So it wasn’t about Keita, but it kind of was. Liverpool needed Fabinho on the pitch, and Klopp preferred to keep Henderson and Milner on, believing they would offer greater stability, concentration and physicality.It will be interesting to see what happens at Old Trafford this weekend, then. Will Keita keep his place or will Klopp shake things up again? And what will it say if he does?
Last season, Keita didn’t play another minute after that Real Madrid substitution. The circumstances this time were different but he could be forgiven for wondering why he was the one singled out again, especially since he had delivered Liverpool’s second goal against Atleti with a 25-yard volley, as pure a strike as you could ever wish to see.
In a way, that is Keita’s Liverpool career in a nutshell. One step forward, swiftly followed by a backwards one. Moments of genuine class and promise, and then a setback which makes you wonder if he will ever truly be the player Reds fans thought they were getting from Leipzig back in 2018.
He still retains huge support among Liverpool fans, and why wouldn’t he? He works as hard as anyone, his underlying numbers are good and when he plays well - as he did against Watford last weekend, or at Crystal Palace last season - the Reds look an even more dangerous and exciting side going forward.
The issue is one of consistency, both of selection and of performance. Klopp regularly talks about Keita’s quality and potential, but it is clear that he still trusts others, notably Milner and Henderson, more, especially in the difficult moments.
He was right to point out that Atletico was Keita’s fifth game in 14 days, a significant workload for a player with a history of muscle injuries, but it is somewhat telling that a player signed for more than £52 million ($72m) - the third most expensive transfer in Liverpool history, don’t forget - has only once managed to play five consecutive matches for the club. And that was in his first season on Merseyside.
It would be bold, but not entirely surprising, if Klopp were to stick with Keita against United. He has never started at Old Trafford before, but he would surely relish the opportunity to answer some of the questions being asked in the wake of the Atletico game. It would be a significant show of faith from the manager, a confidence boost at just the right time.
Keita, don't forget, could do with a decent run of form for a different reason too.
Much is being made of Mohamed Salah’s contract situation as he approaches the final 18 months of his current deal, but Keita, like Oxlade-Chamberlain, is in the same position.
And unlike Salah, those two don’t have four years’ worth of world-class performances, or the attention of the world’s top clubs, to help them negotiate an extension.Article continues below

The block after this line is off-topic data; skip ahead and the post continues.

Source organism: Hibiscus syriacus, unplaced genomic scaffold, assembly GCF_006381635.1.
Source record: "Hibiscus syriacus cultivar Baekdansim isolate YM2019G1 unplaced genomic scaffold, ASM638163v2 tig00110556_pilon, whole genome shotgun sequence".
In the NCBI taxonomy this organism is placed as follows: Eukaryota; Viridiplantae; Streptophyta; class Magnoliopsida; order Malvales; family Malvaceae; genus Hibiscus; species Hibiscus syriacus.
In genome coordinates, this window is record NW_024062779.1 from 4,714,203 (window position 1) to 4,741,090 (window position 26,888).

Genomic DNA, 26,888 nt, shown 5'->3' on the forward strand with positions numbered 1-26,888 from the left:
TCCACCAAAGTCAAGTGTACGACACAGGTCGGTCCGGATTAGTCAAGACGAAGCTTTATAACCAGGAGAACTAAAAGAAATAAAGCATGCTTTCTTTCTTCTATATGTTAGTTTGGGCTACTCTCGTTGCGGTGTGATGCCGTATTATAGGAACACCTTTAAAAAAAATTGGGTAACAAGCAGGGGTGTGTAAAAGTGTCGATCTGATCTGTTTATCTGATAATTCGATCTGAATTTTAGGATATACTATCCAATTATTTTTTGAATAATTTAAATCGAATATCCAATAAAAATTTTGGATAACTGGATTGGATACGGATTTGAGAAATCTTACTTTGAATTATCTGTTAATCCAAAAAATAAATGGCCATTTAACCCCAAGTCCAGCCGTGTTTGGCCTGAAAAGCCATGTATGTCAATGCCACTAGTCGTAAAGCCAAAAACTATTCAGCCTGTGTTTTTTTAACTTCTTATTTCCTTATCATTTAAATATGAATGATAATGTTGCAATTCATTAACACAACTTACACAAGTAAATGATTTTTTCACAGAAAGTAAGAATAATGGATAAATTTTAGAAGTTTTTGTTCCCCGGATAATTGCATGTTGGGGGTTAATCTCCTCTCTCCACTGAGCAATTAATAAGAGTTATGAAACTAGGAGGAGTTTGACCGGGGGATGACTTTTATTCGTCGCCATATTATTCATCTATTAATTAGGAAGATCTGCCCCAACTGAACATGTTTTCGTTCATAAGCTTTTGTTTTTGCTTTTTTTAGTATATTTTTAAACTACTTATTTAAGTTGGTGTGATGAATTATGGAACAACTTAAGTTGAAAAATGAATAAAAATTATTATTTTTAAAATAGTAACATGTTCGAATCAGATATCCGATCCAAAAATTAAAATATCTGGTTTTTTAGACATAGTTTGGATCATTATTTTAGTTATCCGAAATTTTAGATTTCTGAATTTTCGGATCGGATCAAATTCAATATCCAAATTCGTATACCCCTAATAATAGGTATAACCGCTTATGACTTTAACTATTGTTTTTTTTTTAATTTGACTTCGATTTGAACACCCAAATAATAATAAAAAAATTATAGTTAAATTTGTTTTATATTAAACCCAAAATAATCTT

With Liverpool linked with a number of up-and-coming midfielders - most notably Jude Bellingham and Florian Wirtz - Keita knows he is under pressure to show he can be part of Liverpool’s long-term future.
A big performance on Sunday would be an ideal place to start, then.
Over to you, Jurgen...
Mohamed Salah has said that he would love to remain at Liverpool for the rest of his career, but added that his future remains out of his hands.
The Egypt international, arguably in the form of his career for Jurgen Klopp, will see his current contract at Anfield expire in June 2023, and is yet to pen an extension.
But while the Reds continue to mull over a prospective package for the striker, Salah has now put the ball in their court by stating that cannot see himself playing against the club in the future.Editors' Picks What has been said?
"If you ask me, I would love to stay until the last day of my football career, but I can't say much about that - it's not in my hands," the forward told Sky Sports News .
"It depends on what the club want, not on me. At the moment I can't see myself ever playing against Liverpool. That would make me sad.
"It's hard, I don't want to talk about it, but it would make me really sad. At the moment I don't see myself playing against Liverpool but let's see what will happen in the future."The correspondent's view
Goal's Liverpool correspondent Neil Jones reacted to Salah's interview, saying the pressure is now on the club's owners to keep the Egyptian.
Over to you then, Fenway Sports Group. Mohamed Salah has just ensured that the pressure on Liverpool’s owners will be ramped up in the coming days and months.
And rightly so. ‘Sign him up’ has been the message from supporters for weeks, as Salah’s Anfield contract edges towards its final 18 months. Now the man himself has put the ball firmly in the club’s court.
The Egyptian, we know, wants a deal which would make him the highest-paid player in Liverpool’s history, but with each masterful performance he delivers, each magnificent goal he scores, the argument becomes stronger.
Give him what he wants, or risk losing one of the club’s best ever players. Salah’s form this season is as good as it has ever been.
He has now publicly stated that he wants to stay on Merseyside, and while Liverpool are understandably wary about breaking their wage structure, his influence on Jurgen Klopp’s team, his status in the game and the potential cost of replacing the 29-year-old, must all be factored into any decision.
In short, can Liverpool afford NOT to give their star man a new deal? Special players demand special treatment, and Mohamed Salah is certainly one of those.
The time to act is now.Article continues below The bigger picture
Salah will look to once more rise to the occasion when he leads Liverpool's attack against Manchester United in the Premier League on Sunday.
The Egypt star has scored 12 goals in 11 games so far this season, netting in all but one of his eight Premier League games in 2021-22.Further reading